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Broxted History

Broxted is a well-wooded parish with good views as it is on a ridge of high ground between the valleys of the Cam and Stort and Chelmer. Broxted Hill is the highest point for miles around. According to P.H. Reaney’s Place Names of Essex, the name can be found in Domesday 1086 as Brocchesheuot 1086 Domesday, meaning ‘badger’s head’ from the old words ‘brocc’ and ‘heafod’.

St Mary’s Church at Broxted is a place of contrasts – for while its churchyard is utterly beautiful with wonderful views – the peace and calm is regularly shattered by planes flying low overhead, for this is a village much affected by Stansted Airport nearby, such a pity as it is such an attractive part of Uttlesford.

Not without irony, is that inside the ancient church, there is one of the most moving of all church monuments, a testament to human spirit – commonly known as ‘The Hostage Windows’, vibrant stained glass windows made by John K. Clark and placed here in 1993. They commemorate the story of captivity and ultimate freedom of John McCarthy, whose family was associated with this parish.

The church itself goes back to the 13th century and contains many other interesting things – a weatherboarded belfry, two 16th century brick windows in the nave, a processional cross and a fine oak pulpit. Roman tiles can be seen built into the walls. Inside, as Arthur Mee’s Essex puts it, can be found a 1791 monument where ‘a quaint inscription to Thomas Bush of Westminster tells in stately language how he judiciously bequeathed his fortune among his relatives in such manner as to place them above the cares but below the dangerous indulgences of life’.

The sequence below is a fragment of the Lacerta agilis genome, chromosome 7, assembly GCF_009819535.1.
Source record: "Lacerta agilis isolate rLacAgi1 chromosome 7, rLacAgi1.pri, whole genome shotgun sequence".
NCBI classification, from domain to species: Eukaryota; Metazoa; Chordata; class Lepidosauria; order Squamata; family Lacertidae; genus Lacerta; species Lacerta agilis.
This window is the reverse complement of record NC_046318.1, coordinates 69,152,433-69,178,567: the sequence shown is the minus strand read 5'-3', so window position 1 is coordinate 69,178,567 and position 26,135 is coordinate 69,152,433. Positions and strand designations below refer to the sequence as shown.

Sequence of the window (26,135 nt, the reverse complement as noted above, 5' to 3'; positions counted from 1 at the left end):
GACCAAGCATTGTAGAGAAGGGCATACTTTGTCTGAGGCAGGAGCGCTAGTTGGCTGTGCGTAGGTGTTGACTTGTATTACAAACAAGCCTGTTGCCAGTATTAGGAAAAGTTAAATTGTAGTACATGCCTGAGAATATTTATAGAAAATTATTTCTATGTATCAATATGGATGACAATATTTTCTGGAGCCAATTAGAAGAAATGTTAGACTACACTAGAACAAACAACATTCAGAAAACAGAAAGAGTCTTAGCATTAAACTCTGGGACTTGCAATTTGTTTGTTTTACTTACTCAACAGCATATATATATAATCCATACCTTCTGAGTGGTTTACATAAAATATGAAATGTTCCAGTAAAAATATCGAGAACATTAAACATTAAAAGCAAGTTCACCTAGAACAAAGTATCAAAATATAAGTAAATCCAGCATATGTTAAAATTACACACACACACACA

Among some interesting buildings round about is the 16th century church hall, now the Whitehall Hotel near the church, and 17th century barns. Not far away is the Victorian Old Vicarage. Pevsner’s Essex gives a good description of Hill Pasture, a 20th century house and garden of great interest.

Broxted also includes the hamlets of Chaureth Green (named after Godfrey de Chauri recorded in 1207), Brick End (so named in 1777), Chapel End (which relates to a chapel in the 13th century court of William de Arderne), Sugsty Green (Sucksted Green in 1523) and Brook End (from Richard atte Brok of 1327). Many other place names can also be traced to medieval times: Moore End to Geoffrey de la More (1332); Woodgates End to Robert atte Wodegate 1319.

Cherry Hall was Ceauride in 1086, meaning Ceawa’s brook; Baldwins comes from John Baldewyne (1255); Cobbs Wood from Robert Cobbe of the 13th century; Flemings Hill from Richard Flemmyng 1327; Furnells Wood from Ralph de Furnell 1208; Garrolds from John Gerold 1327; Broadwater Ford was le Brodewatere 13th century; Fan Wood from William Ateffen 1381; Mill Field from Melefeld 14th century; Rosleys from Ruggel 13th century; Woolpits from Wipittes 14th century.

Also in the area, partly in Broxted parish and partly in Thaxted, is Horham Hall, one of the finest old brick mansions in Essex, built by Sir John Cutte, Under Treasurer of England, in 1505, incorporating a 15th century house. This is a fabulous house, full of features – a turreted tower, crow-stepped gable, castellated parapets, cupola, oriel window. A lot of the ancient moat remains.

horham hall

Another Sir John Cutte entertained Elizabeth I here in 1571 and 1578. The house then went through various owners but was left empty for a long period in the 19th century before being sold in 1905 to the Humphry family. During WW2 the house was used as a Barnardo’s home, then postwar was bought by war hero and Arctic explorer, Sir George Binney. In 1968 the house was separated from the landed estate, which included Sharpes, Armigers and Loves farms, and was purchased by the Ward-Thomas family, Mrs. Ward-Thomas known as the novelist Evelyn Anthony. During their time, it was a venue for many charitable and social events, and many people since then have been able to enjoy the beauties of this very special house and its gardens.